Remember the scene in the movie “Network,” when Peter Finch got everyone to scream, “I’m mad as hell, and I’m not going to take it anymore?” That’s the way I felt on a recent out-of-town trip when I couldn’t get an unfamiliar data card to work with my laptop. After some impassioned email and a voice call late on a Friday night, my IT guy got it to work (for the most part), and I began happily typing away from afar.

I think most subscribers generally are happy with the way their networks — cable, wireless, wireline, Internet, etc. — perform. It’s only when the instant gratification is jeopardized or the price goes up that operators hear the aforementioned discouraging words from the masses.

Content providers, on the other hand, are busy trying to keep all the balls in the air, because this isn’t your father’s network. With consumer demand for new products and services (not to mention competitive threats that just seem to grow on a day-to-day basis) top of mind with the C-suite and the marketing department, more pressure is being put on the IT and IP staff who keep the pipeline going.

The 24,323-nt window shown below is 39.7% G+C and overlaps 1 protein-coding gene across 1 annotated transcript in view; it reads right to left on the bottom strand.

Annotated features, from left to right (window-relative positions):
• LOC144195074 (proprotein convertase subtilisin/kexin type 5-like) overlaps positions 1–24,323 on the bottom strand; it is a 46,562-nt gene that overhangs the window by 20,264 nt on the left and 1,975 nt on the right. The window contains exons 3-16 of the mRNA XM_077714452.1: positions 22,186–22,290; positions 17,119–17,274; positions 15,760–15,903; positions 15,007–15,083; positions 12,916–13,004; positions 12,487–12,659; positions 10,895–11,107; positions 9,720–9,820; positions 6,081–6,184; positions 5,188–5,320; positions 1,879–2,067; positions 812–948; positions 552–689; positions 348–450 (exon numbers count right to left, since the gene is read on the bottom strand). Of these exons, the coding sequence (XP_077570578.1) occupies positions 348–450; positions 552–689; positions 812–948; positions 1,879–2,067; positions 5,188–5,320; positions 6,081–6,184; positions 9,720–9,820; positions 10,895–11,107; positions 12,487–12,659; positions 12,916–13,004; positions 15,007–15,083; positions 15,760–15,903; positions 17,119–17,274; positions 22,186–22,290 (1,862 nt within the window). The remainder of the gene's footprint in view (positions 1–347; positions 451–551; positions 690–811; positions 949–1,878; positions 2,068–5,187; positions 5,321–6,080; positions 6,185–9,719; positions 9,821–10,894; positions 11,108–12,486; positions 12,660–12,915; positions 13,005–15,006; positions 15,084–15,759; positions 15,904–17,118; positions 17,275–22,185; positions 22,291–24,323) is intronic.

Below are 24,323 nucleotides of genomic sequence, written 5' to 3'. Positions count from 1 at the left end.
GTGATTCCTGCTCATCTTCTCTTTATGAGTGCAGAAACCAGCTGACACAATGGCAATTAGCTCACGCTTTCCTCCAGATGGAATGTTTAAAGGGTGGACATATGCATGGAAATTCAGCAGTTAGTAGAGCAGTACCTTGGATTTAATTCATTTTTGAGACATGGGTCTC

This month, Communications Technology focuses on that nebulous thing called "the network" and where it’s going in the near future. What we know for sure is that standards-setters and researchers are developing all kinds of new technologies to help technical staff fatten the pipe and add to its capabilities. Some of the most interesting work is being done with CableLabs’ DPoE specification ( see page 12), with the next great network software overhaul ( see page 26) and with spectrum reclamation ( see page 30) — a bag of tricks available to all tech departments.

Right now, the debate continues as to who the network winners and losers will be. Some believe the non-traditionalists like Google, Apple, Facebook and smaller video impresarios will capture the hearts and minds of those who aren’t tied to the living-room TV set for video. Others see continued sparring between cable, telco and satellite entities for the triple-play. And what will happen when the first player bows to consumer pressure (and you know it’s out there) to offer a la carte pricing?

We are just days away from The Cable Show 2011, and the NCTA promises an information-packed program guaranteed to inspire all comers. Email me at dbaker@accessintel.com if you have a few minutes to meet in Chicago. I’d love to talk with you!

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